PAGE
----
SH: What was your purpose in writing “An Incomplete Manifesto for Growth”? Is it your first or last will and testament, or a self-help manual?

BM: I did it because my wife’s sister was hounding me for a contribution to a magazine she was doing! But [the manifesto] really emerges out of the process of the work, as a way of saying, “This is what we do.” And it had a very strange resonance that I’d never expected. I published a short version of it in my sister-in-law’s magazine in Toronto, then when I went to a conference in Amsterdam, ‘Doors of Perception’, I presented a longer version. There was an incredibly positive response and several requests to publish it, and it’s since been published in eight languages. But again, it’s part of a complex, kind of fractal portrait of the studio and of the practice.

SH: You talk constantly about the studio. But isn’t the work really YOU?

BM: Well, I’m part of the work. But the work happens in a very complex set of relationships. The studio has a boundary that is permeable; some people are inside, some people in the thickness of the boundary, and some people are outside – and they’re constantly moving in and through it. So my role is somehow to facilitate that movement and the production inside and outside and through it. I wrote the manifesto out of the experience of the studio. In other words, as much as I produce the studio, the studio produces me.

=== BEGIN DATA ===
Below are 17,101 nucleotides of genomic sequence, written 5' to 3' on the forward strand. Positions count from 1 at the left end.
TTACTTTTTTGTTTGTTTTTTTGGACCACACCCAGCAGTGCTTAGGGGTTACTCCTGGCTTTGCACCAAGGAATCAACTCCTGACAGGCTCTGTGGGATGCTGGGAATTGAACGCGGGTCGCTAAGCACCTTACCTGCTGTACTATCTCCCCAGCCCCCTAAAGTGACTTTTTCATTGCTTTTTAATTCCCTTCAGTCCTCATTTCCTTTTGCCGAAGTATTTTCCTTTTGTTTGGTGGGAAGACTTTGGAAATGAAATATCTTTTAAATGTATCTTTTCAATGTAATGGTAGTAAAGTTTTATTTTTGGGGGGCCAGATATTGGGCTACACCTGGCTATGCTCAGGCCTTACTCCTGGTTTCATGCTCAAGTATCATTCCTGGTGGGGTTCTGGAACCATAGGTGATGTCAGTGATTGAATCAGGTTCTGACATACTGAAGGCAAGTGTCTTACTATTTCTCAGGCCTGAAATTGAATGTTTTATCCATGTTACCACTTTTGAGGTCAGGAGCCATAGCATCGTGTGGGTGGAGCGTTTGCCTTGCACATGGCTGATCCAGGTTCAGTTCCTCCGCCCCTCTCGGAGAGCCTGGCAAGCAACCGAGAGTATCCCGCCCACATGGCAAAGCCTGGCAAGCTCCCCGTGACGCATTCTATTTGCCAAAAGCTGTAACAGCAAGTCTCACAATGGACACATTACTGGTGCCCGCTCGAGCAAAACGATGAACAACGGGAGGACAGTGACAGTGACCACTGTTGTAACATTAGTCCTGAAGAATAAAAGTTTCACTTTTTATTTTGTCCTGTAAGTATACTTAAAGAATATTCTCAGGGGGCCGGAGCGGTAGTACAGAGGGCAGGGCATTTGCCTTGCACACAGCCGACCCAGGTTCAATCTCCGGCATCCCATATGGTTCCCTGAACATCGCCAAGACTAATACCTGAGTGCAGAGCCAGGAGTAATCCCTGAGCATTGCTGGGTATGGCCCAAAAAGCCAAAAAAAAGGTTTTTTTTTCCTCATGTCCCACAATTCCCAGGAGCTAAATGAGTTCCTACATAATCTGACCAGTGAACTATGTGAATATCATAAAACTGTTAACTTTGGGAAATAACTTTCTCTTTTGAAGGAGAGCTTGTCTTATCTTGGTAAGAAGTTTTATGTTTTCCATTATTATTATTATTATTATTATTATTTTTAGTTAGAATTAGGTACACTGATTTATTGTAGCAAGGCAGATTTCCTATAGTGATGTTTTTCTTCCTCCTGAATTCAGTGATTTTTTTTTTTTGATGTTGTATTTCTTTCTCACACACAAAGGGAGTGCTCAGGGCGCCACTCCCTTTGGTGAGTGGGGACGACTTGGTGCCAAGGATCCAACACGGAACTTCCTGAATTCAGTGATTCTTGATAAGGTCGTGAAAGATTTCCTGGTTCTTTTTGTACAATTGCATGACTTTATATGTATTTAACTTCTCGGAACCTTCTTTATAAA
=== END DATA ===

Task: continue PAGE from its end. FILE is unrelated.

SH: When you write about the studio as an entity, you talk about inventing a voice. But you are the front man. So how do you balance the needs of the individual against those of the collective?

BM: We need both simultaneously. I have my own experience, I have my own direction, I have my own intentions and my own voice. A good friend pointed out that you can’t produce authorship as a collective: somebody has to have a singular voice. So I need to do that. But I can also produce a collective entity, and that entity can produce any number of singular voices, and can give voice to any number of ideas. One of the most rewarding things about the studio is to see real voices emerging. I designed the studio in such a way that the people in it have a full experience of the work, that they themselves have an engagement in the way that I did when I first started the studio, working myself. That’s the way for it to produce character.

SH: What next, now that your book is published? Do you have any anxieties about the future?

BM: Yes. Actually I made a little diagram. We did a competition, a 322-acre park in Toronto – it’s in the book. It was a competition with Rem Koolhaas and Petra Blaisse. We just never imagined that we would win . . . and we won.

So I woke up the other day and I realised, ‘My God, I’ve become a landscape architect!’ I was saying to one of the people in the studio that our ideal is to have the status of the artist, the schedule of the author, the paycheque of the businessman, the complexities of the landscape architect, and the anxieties of the designer – namely not very many. And I ended up instead with the paycheque of the artist, the anxieties of the author, the complexities of the businessman, the schedule of the designer, and the status of an art director!

First published Eye no. 38 vol. 10, 2000